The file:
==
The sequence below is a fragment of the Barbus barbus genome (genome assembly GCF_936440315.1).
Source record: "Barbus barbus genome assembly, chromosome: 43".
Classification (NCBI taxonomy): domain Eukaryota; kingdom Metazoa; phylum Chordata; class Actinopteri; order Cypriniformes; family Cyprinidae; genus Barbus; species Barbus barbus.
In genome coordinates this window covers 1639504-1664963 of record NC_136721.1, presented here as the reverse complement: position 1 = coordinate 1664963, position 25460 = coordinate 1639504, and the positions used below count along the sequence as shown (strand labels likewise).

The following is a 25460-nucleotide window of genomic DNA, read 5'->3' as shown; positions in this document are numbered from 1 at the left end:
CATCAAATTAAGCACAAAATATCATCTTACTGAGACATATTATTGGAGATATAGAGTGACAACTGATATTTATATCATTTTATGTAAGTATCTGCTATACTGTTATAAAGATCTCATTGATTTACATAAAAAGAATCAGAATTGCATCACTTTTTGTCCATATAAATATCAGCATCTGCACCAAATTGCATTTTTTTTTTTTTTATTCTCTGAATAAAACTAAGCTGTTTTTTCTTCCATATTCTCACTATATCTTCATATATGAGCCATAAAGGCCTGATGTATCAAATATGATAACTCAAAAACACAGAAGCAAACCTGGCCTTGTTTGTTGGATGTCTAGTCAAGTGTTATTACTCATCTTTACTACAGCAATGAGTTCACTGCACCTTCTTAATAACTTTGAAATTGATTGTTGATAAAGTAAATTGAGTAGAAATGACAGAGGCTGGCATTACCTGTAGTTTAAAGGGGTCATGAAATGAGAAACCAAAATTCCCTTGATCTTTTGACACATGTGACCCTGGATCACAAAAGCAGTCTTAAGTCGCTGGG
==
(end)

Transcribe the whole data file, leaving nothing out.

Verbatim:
The sequence below is a fragment of the Barbus barbus genome (genome assembly GCF_936440315.1).
Source record: "Barbus barbus genome assembly, chromosome: 43".
Classification (NCBI taxonomy): domain Eukaryota; kingdom Metazoa; phylum Chordata; class Actinopteri; order Cypriniformes; family Cyprinidae; genus Barbus; species Barbus barbus.
In genome coordinates this window covers 1639504-1664963 of record NC_136721.1, presented here as the reverse complement: position 1 = coordinate 1664963, position 25460 = coordinate 1639504, and the positions used below count along the sequence as shown (strand labels likewise).

The following is a 25460-nucleotide window of genomic DNA, read 5'->3' as shown; positions in this document are numbered from 1 at the left end:
CATCAAATTAAGCACAAAATATCATCTTACTGAGACATATTATTGGAGATATAGAGTGACAACTGATATTTATATCATTTTATGTAAGTATCTGCTATACTGTTATAAAGATCTCATTGATTTACATAAAAAGAATCAGAATTGCATCACTTTTTGTCCATATAAATATCAGCATCTGCACCAAATTGCATTTTTTTTTTTTTTATTCTCTGAATAAAACTAAGCTGTTTTTTCTTCCATATTCTCACTATATCTTCATATATGAGCCATAAAGGCCTGATGTATCAAATATGATAACTCAAAAACACAGAAGCAAACCTGGCCTTGTTTGTTGGATGTCTAGTCAAGTGTTATTACTCATCTTTACTACAGCAATGAGTTCACTGCACCTTCTTAATAACTTTGAAATTGATTGTTGATAAAGTAAATTGAGTAGAAATGACAGAGGCTGGCATTACCTGTAGTTTAAAGGGGTCATGAAATGAGAAACCAAAATTCCCTTGATCTTTTGACACATGTGACCCTGGATCACAAAAGCAGTCTTAAGTCGCTGGG